Offa Rex, collaboration between two folk acts, get to heart of English folk
If you were to stumble upon “The Queen of Hearts,” the first record from folk group Offa Rex, without knowing anything about it, you’d be forgiven for thinking that it’s very, very old.
And that’s intentional. The album is nothing but reinterpretations of classic (and in some cases very old) British folk songs.
But, if you like to pay attention to what goes on in the contemporary folk world, you’ll probably recognize the talents that make up Offa Rex, as the group is made up of English folk singer Olivia Chaney and all of the folks that make up The Decemberists.
And the combination of the two is nothing short of a match made in heaven.
Chaney takes the driver’s seat vocally on the record, with The Decemberist’s Colin Meloy taking on the lead vocals of only two of the record’s 11 tracks.
Chaney’s vocals are perfect for the incredibly traditional style of folk that is exemplified on the record. Her voice is smooth, airy, almost hauntingly ethereal. She evokes a longing for a time that has long since passed, a time that none of us alive today have truly lived through.
Offa Rex’s interpretations of English folk tunes, some of which are hundreds of years old, sound as though they come straight from the earth in England. Even more modern folk tunes like “The First Time Ever I Saw Your Face” are given this treatment, somehow made to feel ancient and ubiquitous. There’s a darkness, a fogginess, about the sounds here.
This is most apparent on the track “The Old Churchyard,” a song in which the speaker discusses longing for the spiritual of those buried in churchyard. Chaney’s voice on this track, backed by a mournful, droning guitar, is enough to bring the listener to tears, as it is easy to hear the longing in her voice. But, the song is hopeful in a uniquely English way, as it closes with a hope that the speaker will see the departed again one day.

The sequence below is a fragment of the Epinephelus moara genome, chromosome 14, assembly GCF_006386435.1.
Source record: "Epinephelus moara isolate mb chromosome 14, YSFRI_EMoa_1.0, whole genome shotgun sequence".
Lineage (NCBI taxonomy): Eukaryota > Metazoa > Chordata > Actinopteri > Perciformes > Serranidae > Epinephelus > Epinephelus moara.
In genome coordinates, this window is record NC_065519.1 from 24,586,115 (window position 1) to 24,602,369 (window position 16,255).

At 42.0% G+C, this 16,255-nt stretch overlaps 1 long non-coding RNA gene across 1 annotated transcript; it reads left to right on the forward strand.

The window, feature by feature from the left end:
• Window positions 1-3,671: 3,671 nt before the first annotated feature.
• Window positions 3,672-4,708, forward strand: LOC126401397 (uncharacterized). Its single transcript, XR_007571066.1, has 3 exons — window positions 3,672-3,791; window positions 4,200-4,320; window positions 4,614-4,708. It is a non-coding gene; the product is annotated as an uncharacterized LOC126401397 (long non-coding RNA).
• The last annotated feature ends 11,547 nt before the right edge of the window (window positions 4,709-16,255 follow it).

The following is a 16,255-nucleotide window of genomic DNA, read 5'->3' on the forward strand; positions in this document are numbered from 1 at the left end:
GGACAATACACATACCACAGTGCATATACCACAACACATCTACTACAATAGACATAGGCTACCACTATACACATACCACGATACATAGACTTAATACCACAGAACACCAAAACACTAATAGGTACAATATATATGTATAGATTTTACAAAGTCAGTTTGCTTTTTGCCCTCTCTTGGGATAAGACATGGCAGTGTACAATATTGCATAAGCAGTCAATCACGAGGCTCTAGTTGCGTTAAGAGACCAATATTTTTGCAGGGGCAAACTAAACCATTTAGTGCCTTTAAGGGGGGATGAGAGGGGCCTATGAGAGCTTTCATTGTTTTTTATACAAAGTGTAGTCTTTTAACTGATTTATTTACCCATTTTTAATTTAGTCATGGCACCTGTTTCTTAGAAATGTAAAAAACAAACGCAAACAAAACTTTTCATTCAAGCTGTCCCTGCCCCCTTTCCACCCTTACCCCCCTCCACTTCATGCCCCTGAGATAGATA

But while Offa Rex is dedicated to revitalizing the sounds of English folk, the band does so by incorporating other musical traditions. In the first third of the record, the group incorporates other traditions of folk music, tossing in both Celtic sounds and traditional Americana, like bluegrass, into the mix.
The center third of the album is perhaps the most traditionally English, but the final third (coming after the absolutely haunting rendition of “Willie o’ Winsbury”) begins to incorporate some subtle nods to psychedelia, before absolutely rocking out on “Sheepcrook and Black Dog.” This track, the penultimate, uses hard electric guitars, recalling the sounds of early Black Sabbath records, perhaps to remind listeners of the strong linkage between traditional folk and modern heavy metal.
Offa Rex, by combining the forces of two mainstays in modern folk, have regressed in a way that is truly a delight to behold. The group has dug deep into the past to reveal what about English folk makes it so haunting: It’s a mournful, longing music written by a people hardened by the cold and the rain. When Olivia Chaney’s beautiful voice sounds, it’s easy to picture King Arthur sailing to Avalon, wondering when he’ll return.
Reach Patrick Kernan at 570-991-6119 or on Twitter @PatKernan
Album: ‘The Queen of Hearts’
Artist: Offa Rex
Label: Nonesuch Records
Best Tracks: ‘The Old Churchyard,’ ‘Willie o’ Winsbury’